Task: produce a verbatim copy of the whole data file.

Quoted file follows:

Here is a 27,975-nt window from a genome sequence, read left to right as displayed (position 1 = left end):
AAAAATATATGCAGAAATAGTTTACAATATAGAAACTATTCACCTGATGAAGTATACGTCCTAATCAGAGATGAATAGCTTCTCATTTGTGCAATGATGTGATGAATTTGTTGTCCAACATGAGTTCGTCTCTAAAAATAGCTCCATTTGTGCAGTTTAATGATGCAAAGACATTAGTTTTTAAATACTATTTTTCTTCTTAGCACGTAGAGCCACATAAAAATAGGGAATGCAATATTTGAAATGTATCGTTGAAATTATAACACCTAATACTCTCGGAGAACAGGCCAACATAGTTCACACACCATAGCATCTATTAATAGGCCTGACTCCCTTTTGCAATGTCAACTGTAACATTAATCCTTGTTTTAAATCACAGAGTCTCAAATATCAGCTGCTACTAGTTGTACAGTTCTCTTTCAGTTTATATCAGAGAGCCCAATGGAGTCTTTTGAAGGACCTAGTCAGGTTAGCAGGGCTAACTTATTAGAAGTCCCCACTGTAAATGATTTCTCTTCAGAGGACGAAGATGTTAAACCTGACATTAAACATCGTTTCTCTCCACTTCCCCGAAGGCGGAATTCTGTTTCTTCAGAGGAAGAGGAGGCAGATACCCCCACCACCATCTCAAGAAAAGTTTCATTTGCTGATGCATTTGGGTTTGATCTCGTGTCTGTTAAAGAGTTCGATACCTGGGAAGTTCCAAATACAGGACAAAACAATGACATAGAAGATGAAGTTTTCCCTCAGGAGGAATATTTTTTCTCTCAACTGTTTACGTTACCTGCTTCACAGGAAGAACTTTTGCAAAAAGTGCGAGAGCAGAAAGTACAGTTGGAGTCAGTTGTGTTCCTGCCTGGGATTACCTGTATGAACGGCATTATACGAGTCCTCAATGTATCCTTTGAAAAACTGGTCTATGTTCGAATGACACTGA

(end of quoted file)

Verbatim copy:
Here is a 27,975-nt window from a genome sequence, read left to right as displayed (position 1 = left end):
AAAAATATATGCAGAAATAGTTTACAATATAGAAACTATTCACCTGATGAAGTATACGTCCTAATCAGAGATGAATAGCTTCTCATTTGTGCAATGATGTGATGAATTTGTTGTCCAACATGAGTTCGTCTCTAAAAATAGCTCCATTTGTGCAGTTTAATGATGCAAAGACATTAGTTTTTAAATACTATTTTTCTTCTTAGCACGTAGAGCCACATAAAAATAGGGAATGCAATATTTGAAATGTATCGTTGAAATTATAACACCTAATACTCTCGGAGAACAGGCCAACATAGTTCACACACCATAGCATCTATTAATAGGCCTGACTCCCTTTTGCAATGTCAACTGTAACATTAATCCTTGTTTTAAATCACAGAGTCTCAAATATCAGCTGCTACTAGTTGTACAGTTCTCTTTCAGTTTATATCAGAGAGCCCAATGGAGTCTTTTGAAGGACCTAGTCAGGTTAGCAGGGCTAACTTATTAGAAGTCCCCACTGTAAATGATTTCTCTTCAGAGGACGAAGATGTTAAACCTGACATTAAACATCGTTTCTCTCCACTTCCCCGAAGGCGGAATTCTGTTTCTTCAGAGGAAGAGGAGGCAGATACCCCCACCACCATCTCAAGAAAAGTTTCATTTGCTGATGCATTTGGGTTTGATCTCGTGTCTGTTAAAGAGTTCGATACCTGGGAAGTTCCAAATACAGGACAAAACAATGACATAGAAGATGAAGTTTTCCCTCAGGAGGAATATTTTTTCTCTCAACTGTTTACGTTACCTGCTTCACAGGAAGAACTTTTGCAAAAAGTGCGAGAGCAGAAAGTACAGTTGGAGTCAGTTGTGTTCCTGCCTGGGATTACCTGTATGAACGGCATTATACGAGTCCTCAATGTATCCTTTGAAAAACTGGTCTATGTTCGAATGACACTGA